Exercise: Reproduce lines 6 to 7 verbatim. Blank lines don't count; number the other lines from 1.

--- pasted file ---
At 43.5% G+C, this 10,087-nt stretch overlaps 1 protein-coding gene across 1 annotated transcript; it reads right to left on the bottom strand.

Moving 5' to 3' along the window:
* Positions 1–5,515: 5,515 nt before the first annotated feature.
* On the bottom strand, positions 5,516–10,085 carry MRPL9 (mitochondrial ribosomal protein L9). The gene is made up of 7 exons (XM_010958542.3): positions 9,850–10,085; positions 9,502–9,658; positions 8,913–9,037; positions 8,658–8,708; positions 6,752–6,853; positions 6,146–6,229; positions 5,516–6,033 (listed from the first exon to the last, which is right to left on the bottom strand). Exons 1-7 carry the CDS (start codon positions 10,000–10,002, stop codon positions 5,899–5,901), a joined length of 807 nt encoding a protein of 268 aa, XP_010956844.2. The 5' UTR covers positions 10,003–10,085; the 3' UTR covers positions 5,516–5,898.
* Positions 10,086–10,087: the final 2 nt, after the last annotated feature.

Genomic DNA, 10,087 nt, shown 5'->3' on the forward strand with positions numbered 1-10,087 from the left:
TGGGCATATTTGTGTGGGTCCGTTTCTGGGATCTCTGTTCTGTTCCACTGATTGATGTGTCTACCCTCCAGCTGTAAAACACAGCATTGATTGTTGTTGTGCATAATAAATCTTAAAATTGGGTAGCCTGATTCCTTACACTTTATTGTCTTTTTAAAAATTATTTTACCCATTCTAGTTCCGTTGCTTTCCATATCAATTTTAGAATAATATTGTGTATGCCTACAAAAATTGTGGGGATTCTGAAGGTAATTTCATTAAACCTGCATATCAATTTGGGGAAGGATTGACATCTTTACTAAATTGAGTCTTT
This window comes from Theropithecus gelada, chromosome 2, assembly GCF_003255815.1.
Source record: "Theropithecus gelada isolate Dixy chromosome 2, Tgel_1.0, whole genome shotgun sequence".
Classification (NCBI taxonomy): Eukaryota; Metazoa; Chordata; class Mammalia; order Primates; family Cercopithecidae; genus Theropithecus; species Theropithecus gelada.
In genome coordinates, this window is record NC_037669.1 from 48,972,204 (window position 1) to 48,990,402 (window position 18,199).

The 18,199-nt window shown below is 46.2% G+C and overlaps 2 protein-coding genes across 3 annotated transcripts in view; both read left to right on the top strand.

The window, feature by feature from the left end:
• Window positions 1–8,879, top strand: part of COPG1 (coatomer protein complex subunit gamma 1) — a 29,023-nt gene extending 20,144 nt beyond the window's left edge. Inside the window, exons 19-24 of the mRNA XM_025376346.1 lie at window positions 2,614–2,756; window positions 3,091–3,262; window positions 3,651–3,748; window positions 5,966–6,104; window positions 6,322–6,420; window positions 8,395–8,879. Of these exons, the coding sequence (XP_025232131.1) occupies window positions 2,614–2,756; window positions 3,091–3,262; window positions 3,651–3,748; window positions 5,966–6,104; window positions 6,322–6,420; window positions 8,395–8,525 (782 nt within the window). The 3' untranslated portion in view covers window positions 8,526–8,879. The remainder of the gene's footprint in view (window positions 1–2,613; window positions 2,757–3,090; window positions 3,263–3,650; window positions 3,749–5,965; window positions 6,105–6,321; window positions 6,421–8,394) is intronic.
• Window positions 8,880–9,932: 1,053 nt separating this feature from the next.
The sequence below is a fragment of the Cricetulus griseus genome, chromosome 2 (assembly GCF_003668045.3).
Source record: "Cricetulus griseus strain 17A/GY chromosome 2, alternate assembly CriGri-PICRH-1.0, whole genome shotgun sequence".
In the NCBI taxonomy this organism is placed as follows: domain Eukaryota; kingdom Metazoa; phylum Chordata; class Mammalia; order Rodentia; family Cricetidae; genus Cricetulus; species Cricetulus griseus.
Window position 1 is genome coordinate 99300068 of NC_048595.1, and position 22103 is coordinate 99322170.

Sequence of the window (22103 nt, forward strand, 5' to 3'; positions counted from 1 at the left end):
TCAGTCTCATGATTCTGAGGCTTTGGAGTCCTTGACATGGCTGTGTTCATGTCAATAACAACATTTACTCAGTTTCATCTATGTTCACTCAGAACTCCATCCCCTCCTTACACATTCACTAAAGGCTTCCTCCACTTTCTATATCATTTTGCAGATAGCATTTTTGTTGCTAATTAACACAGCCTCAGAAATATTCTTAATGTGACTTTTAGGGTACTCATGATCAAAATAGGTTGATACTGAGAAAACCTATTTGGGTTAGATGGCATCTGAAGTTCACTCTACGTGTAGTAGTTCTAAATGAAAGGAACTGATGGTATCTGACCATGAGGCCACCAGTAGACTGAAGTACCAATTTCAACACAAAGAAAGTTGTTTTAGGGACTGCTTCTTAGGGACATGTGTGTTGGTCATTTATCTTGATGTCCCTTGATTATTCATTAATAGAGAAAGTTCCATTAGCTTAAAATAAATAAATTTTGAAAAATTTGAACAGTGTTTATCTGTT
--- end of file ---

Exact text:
Genomic DNA, 10,087 nt, shown 5'->3' on the forward strand with positions numbered 1-10,087 from the left:
TGGGCATATTTGTGTGGGTCCGTTTCTGGGATCTCTGTTCTGTTCCACTGATTGATGTGTCTACCCTCCAGCTGTAAAACACAGCATTGATTGTTGTTGTGCATAATAAATCTTAAAATTGGGTAGCCTGATTCCTTACACTTTATTGTCTTTTTAAAAATTATTTTACCCATTCTAGTTCCGTTGCTTTCCATATCAATTTTAGAATAATATTGTGTATGCCTACAAAAATTGTGGGGATTCTGAAGGTAATTTCATTAAACCTGCATATCAATTTGGGGAAGGATTGACATCTTTACTAAATTGAGTCTTT